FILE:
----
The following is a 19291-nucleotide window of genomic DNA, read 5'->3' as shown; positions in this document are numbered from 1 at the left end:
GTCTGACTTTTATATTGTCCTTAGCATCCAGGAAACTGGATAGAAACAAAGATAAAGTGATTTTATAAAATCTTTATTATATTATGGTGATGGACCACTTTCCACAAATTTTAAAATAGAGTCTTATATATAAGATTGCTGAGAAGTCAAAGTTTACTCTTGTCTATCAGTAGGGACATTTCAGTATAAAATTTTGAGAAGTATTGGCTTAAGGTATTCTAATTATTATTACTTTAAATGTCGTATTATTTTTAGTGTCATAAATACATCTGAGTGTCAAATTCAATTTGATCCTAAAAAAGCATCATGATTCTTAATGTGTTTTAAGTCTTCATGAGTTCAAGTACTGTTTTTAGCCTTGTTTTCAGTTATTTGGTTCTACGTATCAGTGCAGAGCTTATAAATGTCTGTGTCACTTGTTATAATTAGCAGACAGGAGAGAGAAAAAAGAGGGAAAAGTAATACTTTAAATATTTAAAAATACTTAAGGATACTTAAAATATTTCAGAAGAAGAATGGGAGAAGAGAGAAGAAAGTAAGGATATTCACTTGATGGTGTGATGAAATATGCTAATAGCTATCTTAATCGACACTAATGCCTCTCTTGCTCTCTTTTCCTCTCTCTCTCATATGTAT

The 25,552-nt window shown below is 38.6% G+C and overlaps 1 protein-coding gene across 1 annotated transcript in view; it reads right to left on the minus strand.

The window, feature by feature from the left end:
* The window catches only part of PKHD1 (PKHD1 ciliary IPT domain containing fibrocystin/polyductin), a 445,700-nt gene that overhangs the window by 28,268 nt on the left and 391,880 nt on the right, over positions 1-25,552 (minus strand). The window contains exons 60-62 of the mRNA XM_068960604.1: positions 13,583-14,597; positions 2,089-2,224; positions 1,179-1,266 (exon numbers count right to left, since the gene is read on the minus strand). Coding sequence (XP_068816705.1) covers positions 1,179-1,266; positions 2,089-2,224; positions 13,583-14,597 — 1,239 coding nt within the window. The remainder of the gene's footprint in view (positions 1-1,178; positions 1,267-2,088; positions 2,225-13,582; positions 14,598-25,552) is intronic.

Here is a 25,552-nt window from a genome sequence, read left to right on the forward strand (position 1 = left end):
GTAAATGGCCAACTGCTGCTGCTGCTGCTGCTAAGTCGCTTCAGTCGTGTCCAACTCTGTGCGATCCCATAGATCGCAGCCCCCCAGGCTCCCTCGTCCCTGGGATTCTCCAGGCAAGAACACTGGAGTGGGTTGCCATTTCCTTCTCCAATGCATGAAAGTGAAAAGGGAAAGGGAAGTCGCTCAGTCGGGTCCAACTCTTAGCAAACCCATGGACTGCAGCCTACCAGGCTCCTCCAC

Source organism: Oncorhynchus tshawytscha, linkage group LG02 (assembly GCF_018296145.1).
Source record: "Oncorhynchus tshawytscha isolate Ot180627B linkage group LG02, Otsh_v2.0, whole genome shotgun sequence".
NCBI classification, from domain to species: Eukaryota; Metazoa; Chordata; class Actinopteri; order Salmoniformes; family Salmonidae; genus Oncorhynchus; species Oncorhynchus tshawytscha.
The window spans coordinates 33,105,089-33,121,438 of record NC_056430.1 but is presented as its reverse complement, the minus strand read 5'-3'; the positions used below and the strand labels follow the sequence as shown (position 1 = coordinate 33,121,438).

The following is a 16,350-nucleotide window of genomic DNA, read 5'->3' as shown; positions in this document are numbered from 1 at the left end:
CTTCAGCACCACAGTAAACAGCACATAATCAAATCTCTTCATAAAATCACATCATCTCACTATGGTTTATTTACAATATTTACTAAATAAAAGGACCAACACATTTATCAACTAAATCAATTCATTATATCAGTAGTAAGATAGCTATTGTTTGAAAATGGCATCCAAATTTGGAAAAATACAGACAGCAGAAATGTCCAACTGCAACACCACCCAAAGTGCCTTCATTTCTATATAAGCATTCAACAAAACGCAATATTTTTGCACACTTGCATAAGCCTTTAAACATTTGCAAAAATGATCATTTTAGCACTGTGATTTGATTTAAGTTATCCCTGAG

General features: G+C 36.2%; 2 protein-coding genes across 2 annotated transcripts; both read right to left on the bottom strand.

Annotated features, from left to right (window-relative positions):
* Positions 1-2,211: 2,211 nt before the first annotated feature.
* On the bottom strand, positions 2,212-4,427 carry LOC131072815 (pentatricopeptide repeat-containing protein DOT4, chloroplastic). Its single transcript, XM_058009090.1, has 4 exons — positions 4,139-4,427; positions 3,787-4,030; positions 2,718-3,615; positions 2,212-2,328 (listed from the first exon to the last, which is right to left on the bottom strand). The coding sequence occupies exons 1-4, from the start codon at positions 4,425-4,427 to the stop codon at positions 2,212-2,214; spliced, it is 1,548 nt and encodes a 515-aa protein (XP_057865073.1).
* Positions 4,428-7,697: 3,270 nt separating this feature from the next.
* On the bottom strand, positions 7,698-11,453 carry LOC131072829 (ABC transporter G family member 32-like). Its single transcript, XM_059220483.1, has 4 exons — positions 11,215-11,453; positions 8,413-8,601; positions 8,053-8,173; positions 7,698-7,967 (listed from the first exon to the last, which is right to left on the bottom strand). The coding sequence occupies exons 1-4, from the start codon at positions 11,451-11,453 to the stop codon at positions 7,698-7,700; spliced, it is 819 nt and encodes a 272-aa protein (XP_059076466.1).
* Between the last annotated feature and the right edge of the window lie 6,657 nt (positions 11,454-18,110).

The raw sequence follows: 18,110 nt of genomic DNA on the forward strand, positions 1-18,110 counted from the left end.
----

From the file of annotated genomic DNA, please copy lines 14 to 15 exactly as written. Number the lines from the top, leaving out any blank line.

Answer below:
General features: G+C 36.2%; 2 protein-coding genes across 2 annotated transcripts; both read right to left on the bottom strand.

Annotated features, from left to right (window-relative positions):